They supported Fred Quilt's family after his death and attempted to raise money to buy his widow 20 head of cattle. Notes References July 1972 protest pamphlet calling for protest by the Fred Quilt Committee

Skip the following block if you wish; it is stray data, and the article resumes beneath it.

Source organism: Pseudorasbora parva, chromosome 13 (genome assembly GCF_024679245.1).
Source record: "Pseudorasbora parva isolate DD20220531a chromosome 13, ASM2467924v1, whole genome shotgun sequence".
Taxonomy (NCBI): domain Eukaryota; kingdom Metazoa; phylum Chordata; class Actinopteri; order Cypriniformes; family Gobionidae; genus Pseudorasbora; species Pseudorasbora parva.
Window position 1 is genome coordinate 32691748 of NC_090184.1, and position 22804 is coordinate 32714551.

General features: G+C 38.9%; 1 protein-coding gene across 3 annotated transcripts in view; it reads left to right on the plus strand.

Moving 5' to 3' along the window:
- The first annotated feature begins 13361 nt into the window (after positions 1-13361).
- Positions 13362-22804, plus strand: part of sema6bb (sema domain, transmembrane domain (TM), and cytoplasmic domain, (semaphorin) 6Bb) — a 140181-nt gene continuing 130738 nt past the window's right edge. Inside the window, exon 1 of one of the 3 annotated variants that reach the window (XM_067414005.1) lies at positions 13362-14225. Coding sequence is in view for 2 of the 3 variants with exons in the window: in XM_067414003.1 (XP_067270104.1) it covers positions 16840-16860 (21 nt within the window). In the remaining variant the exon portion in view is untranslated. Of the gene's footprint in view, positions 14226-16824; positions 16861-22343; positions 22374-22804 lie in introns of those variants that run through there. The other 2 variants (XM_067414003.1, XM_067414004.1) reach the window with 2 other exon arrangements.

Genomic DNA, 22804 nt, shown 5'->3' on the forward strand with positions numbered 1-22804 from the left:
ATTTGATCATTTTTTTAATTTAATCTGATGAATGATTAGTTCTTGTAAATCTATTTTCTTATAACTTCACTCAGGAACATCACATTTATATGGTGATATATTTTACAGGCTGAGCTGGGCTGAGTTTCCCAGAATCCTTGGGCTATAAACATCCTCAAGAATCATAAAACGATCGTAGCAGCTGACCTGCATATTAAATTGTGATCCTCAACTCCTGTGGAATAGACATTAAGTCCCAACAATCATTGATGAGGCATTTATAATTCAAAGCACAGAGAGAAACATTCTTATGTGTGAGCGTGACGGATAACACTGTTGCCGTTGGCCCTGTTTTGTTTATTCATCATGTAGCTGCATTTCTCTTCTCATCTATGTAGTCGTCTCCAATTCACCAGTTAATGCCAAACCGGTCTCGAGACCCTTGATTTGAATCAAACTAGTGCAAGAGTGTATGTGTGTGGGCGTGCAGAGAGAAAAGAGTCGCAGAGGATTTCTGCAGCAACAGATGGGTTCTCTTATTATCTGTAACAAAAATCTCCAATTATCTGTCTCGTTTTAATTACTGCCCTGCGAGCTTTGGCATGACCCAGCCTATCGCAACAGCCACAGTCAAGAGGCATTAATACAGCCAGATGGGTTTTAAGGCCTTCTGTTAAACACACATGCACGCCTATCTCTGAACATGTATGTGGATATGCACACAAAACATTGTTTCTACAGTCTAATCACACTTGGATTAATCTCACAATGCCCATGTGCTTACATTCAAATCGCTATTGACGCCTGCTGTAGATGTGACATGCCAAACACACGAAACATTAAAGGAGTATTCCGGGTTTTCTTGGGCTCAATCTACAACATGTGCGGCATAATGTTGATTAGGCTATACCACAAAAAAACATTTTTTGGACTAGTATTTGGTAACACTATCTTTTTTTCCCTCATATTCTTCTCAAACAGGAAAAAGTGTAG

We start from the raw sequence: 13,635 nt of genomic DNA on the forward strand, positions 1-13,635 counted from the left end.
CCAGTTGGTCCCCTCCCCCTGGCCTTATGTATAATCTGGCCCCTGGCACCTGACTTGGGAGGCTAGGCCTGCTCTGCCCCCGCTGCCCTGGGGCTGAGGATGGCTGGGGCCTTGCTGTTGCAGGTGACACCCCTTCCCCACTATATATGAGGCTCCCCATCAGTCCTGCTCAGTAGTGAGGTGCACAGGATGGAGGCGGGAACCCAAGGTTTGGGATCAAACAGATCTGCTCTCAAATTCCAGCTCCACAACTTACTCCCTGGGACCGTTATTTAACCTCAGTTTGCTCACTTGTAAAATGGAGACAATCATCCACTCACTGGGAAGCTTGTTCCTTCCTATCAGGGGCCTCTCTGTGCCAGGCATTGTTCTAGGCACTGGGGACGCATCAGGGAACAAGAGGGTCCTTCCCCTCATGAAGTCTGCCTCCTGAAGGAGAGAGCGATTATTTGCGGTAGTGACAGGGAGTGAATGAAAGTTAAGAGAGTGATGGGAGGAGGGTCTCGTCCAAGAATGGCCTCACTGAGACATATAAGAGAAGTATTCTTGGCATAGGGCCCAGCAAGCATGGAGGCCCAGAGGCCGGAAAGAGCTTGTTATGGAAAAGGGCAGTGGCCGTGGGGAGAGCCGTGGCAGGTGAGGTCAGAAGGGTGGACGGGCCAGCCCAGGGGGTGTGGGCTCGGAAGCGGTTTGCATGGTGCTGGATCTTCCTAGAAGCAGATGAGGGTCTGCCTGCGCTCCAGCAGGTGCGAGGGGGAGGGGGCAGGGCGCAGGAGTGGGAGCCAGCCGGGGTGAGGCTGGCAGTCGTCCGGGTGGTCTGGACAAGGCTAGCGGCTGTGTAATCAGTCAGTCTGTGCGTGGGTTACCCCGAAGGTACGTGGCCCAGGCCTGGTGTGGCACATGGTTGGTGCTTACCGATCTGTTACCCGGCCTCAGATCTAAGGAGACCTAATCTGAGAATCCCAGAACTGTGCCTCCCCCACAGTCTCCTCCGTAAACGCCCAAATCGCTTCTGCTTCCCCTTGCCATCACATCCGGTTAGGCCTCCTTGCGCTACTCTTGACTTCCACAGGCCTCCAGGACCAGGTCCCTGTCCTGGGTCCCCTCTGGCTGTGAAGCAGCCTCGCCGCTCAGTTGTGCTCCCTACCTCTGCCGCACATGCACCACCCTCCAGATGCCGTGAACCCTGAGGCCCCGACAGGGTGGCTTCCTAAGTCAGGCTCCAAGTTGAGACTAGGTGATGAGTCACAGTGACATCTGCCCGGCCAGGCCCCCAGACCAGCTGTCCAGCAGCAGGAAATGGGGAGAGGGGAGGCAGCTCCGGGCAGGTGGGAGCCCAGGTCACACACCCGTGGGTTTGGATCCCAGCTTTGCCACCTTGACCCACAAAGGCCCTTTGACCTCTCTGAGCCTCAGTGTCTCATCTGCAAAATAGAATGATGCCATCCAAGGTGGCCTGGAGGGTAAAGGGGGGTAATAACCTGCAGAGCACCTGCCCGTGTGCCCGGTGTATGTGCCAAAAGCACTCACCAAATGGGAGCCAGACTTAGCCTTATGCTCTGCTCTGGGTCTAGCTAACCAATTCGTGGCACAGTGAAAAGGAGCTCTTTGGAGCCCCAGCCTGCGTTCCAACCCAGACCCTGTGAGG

The Huguenot rebellions, sometimes called the Rohan Wars after the Huguenot leader Henri de Rohan, were an event of the 1620s in which French Calvinist Protestants located in southwestern France, revolted against royal authority. The uprising occurred a decade following the death of Henry IV, himself a Huguenot before converting to Catholicism, had protected Protestants through the Edict of Nantes, his successor Louis XIII, under the regency of his Italian Catholic mother Marie de' Medici, became more intolerant of Protestantism. The Huguenots tried to respond by defending themselves, establishing independent political and military structures, establishing diplomatic contacts with foreign powers, revolting against central power; the Huguenot rebellions came after two decades of internal peace under Henry IV, following the intermittent French Wars of Religion of 1562–1598. The first Huguenot rebellion was triggered by the re-establishment of Catholic rights in Huguenot Béarn by Louis XIII in 1617, the military annexation of Béarn to France in 1620, with the occupation of Pau in October 1620.